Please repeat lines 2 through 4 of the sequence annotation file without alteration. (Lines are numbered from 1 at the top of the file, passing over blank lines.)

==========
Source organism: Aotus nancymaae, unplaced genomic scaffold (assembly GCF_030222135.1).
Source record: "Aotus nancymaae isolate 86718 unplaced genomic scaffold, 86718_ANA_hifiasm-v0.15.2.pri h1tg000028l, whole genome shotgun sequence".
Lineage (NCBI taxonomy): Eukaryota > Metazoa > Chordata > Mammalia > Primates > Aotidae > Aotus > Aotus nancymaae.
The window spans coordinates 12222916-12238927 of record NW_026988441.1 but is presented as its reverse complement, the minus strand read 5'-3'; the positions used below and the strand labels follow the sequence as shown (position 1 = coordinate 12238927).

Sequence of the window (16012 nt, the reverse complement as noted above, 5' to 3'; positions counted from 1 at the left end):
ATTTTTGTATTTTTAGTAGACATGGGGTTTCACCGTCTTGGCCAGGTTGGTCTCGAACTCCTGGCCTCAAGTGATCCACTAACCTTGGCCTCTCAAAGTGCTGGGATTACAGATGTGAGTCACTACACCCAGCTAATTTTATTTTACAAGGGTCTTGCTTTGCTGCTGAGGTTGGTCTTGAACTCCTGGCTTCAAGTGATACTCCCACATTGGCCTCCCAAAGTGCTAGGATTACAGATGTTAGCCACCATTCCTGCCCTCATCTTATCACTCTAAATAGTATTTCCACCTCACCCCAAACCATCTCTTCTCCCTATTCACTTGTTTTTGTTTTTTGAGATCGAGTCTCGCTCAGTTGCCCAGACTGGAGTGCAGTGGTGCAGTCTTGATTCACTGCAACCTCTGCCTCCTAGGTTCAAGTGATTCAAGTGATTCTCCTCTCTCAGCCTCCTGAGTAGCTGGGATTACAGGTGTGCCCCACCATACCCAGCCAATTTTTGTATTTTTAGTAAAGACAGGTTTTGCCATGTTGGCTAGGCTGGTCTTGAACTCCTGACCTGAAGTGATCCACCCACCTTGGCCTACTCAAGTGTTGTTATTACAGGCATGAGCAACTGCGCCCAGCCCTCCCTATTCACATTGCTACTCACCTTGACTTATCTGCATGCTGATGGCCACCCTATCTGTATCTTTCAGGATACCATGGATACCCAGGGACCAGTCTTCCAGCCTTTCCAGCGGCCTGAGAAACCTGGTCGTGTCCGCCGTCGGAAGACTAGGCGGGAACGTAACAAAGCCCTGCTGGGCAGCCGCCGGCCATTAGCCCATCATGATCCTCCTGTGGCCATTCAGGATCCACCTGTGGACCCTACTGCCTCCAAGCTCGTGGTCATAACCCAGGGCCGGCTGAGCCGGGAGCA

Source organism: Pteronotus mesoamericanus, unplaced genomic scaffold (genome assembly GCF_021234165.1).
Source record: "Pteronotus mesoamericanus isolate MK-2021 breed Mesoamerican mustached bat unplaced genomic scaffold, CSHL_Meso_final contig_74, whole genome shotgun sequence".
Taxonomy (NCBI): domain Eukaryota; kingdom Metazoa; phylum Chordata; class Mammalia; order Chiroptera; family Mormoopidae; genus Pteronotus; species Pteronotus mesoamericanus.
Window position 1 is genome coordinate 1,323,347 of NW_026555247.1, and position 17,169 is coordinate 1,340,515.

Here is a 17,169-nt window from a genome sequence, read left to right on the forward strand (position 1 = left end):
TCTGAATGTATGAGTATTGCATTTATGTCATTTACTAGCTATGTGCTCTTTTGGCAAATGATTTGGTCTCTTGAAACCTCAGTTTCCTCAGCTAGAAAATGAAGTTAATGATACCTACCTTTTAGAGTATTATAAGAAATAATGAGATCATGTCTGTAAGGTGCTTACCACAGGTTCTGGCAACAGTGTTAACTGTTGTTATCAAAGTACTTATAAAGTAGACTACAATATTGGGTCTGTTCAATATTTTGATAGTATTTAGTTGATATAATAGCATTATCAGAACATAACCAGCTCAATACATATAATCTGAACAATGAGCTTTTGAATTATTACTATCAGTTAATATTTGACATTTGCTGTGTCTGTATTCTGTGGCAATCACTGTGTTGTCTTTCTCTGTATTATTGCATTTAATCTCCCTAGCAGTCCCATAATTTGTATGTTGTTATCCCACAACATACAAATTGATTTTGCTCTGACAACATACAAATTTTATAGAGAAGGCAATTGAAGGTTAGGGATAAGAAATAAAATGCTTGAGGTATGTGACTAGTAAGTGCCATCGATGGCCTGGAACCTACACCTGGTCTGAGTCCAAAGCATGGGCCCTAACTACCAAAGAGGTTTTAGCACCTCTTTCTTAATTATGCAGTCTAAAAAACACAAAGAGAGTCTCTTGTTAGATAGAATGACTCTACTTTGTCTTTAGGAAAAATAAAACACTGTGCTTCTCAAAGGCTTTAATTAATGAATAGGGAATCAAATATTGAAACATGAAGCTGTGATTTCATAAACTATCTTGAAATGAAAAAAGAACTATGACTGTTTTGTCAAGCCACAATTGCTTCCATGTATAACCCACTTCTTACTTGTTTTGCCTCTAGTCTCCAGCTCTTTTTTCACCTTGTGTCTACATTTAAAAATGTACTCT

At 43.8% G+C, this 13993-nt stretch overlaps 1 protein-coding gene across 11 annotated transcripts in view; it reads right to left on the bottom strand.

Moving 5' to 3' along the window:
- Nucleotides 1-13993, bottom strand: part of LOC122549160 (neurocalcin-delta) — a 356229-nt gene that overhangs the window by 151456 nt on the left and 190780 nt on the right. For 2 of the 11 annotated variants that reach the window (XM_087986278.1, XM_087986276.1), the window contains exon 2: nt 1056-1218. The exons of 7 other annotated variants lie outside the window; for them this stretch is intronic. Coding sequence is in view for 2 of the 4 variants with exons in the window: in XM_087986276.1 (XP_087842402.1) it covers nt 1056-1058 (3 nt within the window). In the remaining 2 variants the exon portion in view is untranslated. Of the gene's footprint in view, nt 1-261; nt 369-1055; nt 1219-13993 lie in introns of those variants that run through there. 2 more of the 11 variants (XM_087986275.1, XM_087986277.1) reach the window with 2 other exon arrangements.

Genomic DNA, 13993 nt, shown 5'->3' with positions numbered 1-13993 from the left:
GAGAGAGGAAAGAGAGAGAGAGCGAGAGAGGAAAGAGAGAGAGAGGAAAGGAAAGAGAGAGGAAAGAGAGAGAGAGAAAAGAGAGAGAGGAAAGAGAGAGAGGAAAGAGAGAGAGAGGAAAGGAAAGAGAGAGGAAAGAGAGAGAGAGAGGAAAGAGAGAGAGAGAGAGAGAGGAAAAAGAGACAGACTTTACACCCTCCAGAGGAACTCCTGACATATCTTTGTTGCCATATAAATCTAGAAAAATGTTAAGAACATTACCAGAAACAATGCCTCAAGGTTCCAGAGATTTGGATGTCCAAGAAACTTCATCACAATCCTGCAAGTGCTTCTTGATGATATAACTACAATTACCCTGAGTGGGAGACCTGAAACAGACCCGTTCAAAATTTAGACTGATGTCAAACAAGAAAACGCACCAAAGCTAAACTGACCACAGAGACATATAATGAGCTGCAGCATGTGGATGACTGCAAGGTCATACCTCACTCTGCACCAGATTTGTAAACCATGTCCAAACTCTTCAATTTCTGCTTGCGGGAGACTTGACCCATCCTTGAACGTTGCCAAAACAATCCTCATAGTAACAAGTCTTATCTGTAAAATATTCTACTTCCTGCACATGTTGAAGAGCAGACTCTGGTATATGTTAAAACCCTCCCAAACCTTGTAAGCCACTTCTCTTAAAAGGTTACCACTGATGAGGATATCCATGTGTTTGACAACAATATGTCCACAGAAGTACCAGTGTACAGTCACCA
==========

Source record: "Aotus nancymaae isolate 86718 unplaced genomic scaffold, 86718_ANA_hifiasm-v0.15.2.pri h1tg000028l, whole genome shotgun sequence".
Lineage (NCBI taxonomy): Eukaryota > Metazoa > Chordata > Mammalia > Primates > Aotidae > Aotus > Aotus nancymaae.
The window spans coordinates 12222916-12238927 of record NW_026988441.1 but is presented as its reverse complement, the minus strand read 5'-3'; the positions used below and the strand labels follow the sequence as shown (position 1 = coordinate 12238927).